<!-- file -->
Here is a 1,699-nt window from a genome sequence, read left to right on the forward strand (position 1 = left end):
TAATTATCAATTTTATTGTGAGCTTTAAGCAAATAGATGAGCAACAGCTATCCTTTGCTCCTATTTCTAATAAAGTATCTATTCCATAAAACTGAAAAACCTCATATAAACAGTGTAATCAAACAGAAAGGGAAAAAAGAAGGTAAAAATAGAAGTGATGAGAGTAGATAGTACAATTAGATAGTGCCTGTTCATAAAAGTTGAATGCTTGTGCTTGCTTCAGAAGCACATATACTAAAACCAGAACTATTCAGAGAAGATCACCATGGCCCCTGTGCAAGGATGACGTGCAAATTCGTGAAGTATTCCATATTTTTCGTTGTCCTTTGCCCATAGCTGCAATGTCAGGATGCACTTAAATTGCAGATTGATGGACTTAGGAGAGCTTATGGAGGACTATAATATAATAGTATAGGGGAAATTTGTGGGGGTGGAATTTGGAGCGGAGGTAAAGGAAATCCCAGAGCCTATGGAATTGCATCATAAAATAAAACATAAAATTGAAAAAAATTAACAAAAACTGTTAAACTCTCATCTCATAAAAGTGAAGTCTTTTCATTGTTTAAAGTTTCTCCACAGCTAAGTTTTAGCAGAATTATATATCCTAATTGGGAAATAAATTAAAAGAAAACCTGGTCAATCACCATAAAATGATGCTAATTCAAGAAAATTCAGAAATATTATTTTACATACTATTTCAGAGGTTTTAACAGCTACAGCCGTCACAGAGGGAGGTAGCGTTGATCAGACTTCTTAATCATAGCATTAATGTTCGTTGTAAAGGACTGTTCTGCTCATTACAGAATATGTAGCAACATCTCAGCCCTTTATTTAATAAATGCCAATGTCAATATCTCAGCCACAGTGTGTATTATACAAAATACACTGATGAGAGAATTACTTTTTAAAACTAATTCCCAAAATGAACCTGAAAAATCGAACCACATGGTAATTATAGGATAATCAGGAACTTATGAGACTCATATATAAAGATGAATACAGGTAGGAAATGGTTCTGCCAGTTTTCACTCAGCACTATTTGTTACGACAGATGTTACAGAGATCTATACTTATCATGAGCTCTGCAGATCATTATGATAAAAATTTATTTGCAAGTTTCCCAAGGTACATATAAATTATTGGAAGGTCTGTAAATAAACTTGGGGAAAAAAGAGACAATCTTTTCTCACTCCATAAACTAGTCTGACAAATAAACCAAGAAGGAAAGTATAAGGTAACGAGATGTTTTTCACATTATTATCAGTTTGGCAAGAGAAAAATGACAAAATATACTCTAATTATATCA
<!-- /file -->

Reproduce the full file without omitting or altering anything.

Here is a 1,699-nt window from a genome sequence, read left to right on the forward strand (position 1 = left end):
TAATTATCAATTTTATTGTGAGCTTTAAGCAAATAGATGAGCAACAGCTATCCTTTGCTCCTATTTCTAATAAAGTATCTATTCCATAAAACTGAAAAACCTCATATAAACAGTGTAATCAAACAGAAAGGGAAAAAAGAAGGTAAAAATAGAAGTGATGAGAGTAGATAGTACAATTAGATAGTGCCTGTTCATAAAAGTTGAATGCTTGTGCTTGCTTCAGAAGCACATATACTAAAACCAGAACTATTCAGAGAAGATCACCATGGCCCCTGTGCAAGGATGACGTGCAAATTCGTGAAGTATTCCATATTTTTCGTTGTCCTTTGCCCATAGCTGCAATGTCAGGATGCACTTAAATTGCAGATTGATGGACTTAGGAGAGCTTATGGAGGACTATAATATAATAGTATAGGGGAAATTTGTGGGGGTGGAATTTGGAGCGGAGGTAAAGGAAATCCCAGAGCCTATGGAATTGCATCATAAAATAAAACATAAAATTGAAAAAAATTAACAAAAACTGTTAAACTCTCATCTCATAAAAGTGAAGTCTTTTCATTGTTTAAAGTTTCTCCACAGCTAAGTTTTAGCAGAATTATATATCCTAATTGGGAAATAAATTAAAAGAAAACCTGGTCAATCACCATAAAATGATGCTAATTCAAGAAAATTCAGAAATATTATTTTACATACTATTTCAGAGGTTTTAACAGCTACAGCCGTCACAGAGGGAGGTAGCGTTGATCAGACTTCTTAATCATAGCATTAATGTTCGTTGTAAAGGACTGTTCTGCTCATTACAGAATATGTAGCAACATCTCAGCCCTTTATTTAATAAATGCCAATGTCAATATCTCAGCCACAGTGTGTATTATACAAAATACACTGATGAGAGAATTACTTTTTAAAACTAATTCCCAAAATGAACCTGAAAAATCGAACCACATGGTAATTATAGGATAATCAGGAACTTATGAGACTCATATATAAAGATGAATACAGGTAGGAAATGGTTCTGCCAGTTTTCACTCAGCACTATTTGTTACGACAGATGTTACAGAGATCTATACTTATCATGAGCTCTGCAGATCATTATGATAAAAATTTATTTGCAAGTTTCCCAAGGTACATATAAATTATTGGAAGGTCTGTAAATAAACTTGGGGAAAAAAGAGACAATCTTTTCTCACTCCATAAACTAGTCTGACAAATAAACCAAGAAGGAAAGTATAAGGTAACGAGATGTTTTTCACATTATTATCAGTTTGGCAAGAGAAAAATGACAAAATATACTCTAATTATATCA